Gaddafi's state-run television networks switched from middle-eastern soap operas to African themes involving slavery. The background of a unified Arab League that had been a staple of Libyan television for over two decades was replaced by a map of Africa. Gaddafi sported a map of Africa on his outfits from then forward.

He also stated that, "I would like Libya to become a black country. Hence, I recommend to Libyan men to marry only black women and to Libyan women to marry black men."

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Image: Libya's Colonel Muammar Gaddafi
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Gaddafi's strong military support and finances gained him several allies across the continent. He was bestowed the title of King of Kings of Africa in 2008, as he remained in power longer than any African king.

Gaddafi was celebrated in the presence of over 200 African traditional rulers and kings, although his views on African political and military unification received a lukewarm response from their governments.

His 2009 forum for African kings was canceled by the Ugandan hosts, who believed that traditional rulers discussing politics would lead to instability.

On February 1, 2009, a coronation ceremony in Addis Ababa, Ethiopia, was held to coincide with the 53rd African Union Summit, at which he was elected head of the African Union for the year.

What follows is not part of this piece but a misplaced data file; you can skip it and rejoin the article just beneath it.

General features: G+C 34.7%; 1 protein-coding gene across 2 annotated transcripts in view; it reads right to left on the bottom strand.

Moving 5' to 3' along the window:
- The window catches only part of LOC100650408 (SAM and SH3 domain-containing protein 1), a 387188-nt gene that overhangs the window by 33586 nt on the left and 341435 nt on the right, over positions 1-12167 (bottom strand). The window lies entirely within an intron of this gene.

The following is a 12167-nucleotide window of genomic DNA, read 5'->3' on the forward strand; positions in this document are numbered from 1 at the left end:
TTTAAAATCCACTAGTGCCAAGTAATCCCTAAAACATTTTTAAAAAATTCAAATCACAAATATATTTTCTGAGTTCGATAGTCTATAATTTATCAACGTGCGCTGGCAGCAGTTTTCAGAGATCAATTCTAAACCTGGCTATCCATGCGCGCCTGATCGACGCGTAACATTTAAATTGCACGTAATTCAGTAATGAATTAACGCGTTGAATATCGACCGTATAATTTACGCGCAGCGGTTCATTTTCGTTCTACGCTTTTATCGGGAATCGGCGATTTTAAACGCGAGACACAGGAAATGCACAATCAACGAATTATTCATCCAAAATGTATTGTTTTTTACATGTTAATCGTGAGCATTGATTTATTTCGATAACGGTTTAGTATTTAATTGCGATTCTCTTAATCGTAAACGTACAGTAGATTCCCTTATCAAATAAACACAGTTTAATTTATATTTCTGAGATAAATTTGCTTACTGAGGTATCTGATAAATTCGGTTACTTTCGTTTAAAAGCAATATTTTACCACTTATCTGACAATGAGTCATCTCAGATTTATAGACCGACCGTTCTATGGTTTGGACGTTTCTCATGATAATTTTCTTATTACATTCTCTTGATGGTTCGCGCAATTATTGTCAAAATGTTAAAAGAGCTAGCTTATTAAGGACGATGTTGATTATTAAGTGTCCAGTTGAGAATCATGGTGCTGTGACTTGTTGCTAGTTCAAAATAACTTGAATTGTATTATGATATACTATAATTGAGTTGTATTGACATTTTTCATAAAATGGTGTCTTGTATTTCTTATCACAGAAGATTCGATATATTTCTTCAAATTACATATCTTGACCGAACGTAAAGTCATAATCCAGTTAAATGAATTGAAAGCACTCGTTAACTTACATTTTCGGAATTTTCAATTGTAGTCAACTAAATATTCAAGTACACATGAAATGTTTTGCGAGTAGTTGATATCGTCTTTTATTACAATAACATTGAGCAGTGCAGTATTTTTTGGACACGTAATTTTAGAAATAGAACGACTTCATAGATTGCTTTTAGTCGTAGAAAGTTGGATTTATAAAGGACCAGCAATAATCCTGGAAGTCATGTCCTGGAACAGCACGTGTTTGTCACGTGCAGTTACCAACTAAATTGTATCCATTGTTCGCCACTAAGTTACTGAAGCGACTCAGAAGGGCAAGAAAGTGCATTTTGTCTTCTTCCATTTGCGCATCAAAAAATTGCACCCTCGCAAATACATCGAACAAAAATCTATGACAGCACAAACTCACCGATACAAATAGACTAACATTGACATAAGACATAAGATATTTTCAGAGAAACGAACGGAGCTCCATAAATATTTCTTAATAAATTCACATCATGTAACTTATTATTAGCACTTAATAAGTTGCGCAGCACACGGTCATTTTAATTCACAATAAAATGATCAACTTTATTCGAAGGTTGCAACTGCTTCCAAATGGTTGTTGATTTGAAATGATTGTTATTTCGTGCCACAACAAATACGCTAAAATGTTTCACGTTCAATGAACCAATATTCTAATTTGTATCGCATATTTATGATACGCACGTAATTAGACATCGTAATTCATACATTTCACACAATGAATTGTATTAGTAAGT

When his election was opposed by an African leader, Gaddafi arranged with Silvio Berlusconi to have two escorts sent to that leader to have him change his mind. It worked, and he was elected Chairman of the African Union from 2009 to 2010.

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Image: Gaddafi with former South Africa President Nelson Mandela
Photographs: Reuters
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The 1988 bombing of the Pan Am flight over Lockerbie in Scotland is possibly the most well known and controversial international incident in which Gaddafi has been involved.

For three years, Gaddafi denied involvement, resulting in UN sanctions and Libya's status as a pariah state.

South African president Nelson Mandela, who took special interest in the issue, negotiated with the United States on Gaddafi's behalf. Mandela and Gaddafi had forged a close friendship starting with his release from prison in 1990.

Mandela persuaded Gaddafi to hand over the defendants to the Scottish Court in the Netherlands, where they faced trial in 1999. One was found not guilty and the other, Abdelbaset al-Megrahi, was given a life sentence.

For Gaddafi's cooperation, the UN suspended its sanctions against Libya in 2001.

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Inspired by revolutions in Tunisia and Egypt, Libyans began to hold peaceful protests against his regime in February of this year.

Demonstrations were met with military force and the uprising escalated into a civil war, with North Atlantic Treaty Organisation-led forces later siding with the rebels.

On June 27, the brutal actions of the government were referred to the International Criminal Court and an arrest warrant for Gaddafi was issued for crimes against humanity.

Gaddafi repeatedly blamed the unrest on al-Qaeda and a "colonialist plot". He called those opposed to him "rats", and alleged that they had been influenced by "hallucinogenic drugs".

The war raged on for months, with slow gains for the opposition. Eventually, the rebels entered Tripoli on August 21.


Image: Anti-Gaddafi graffiti is seen on a wall near Yafran in eastern Libya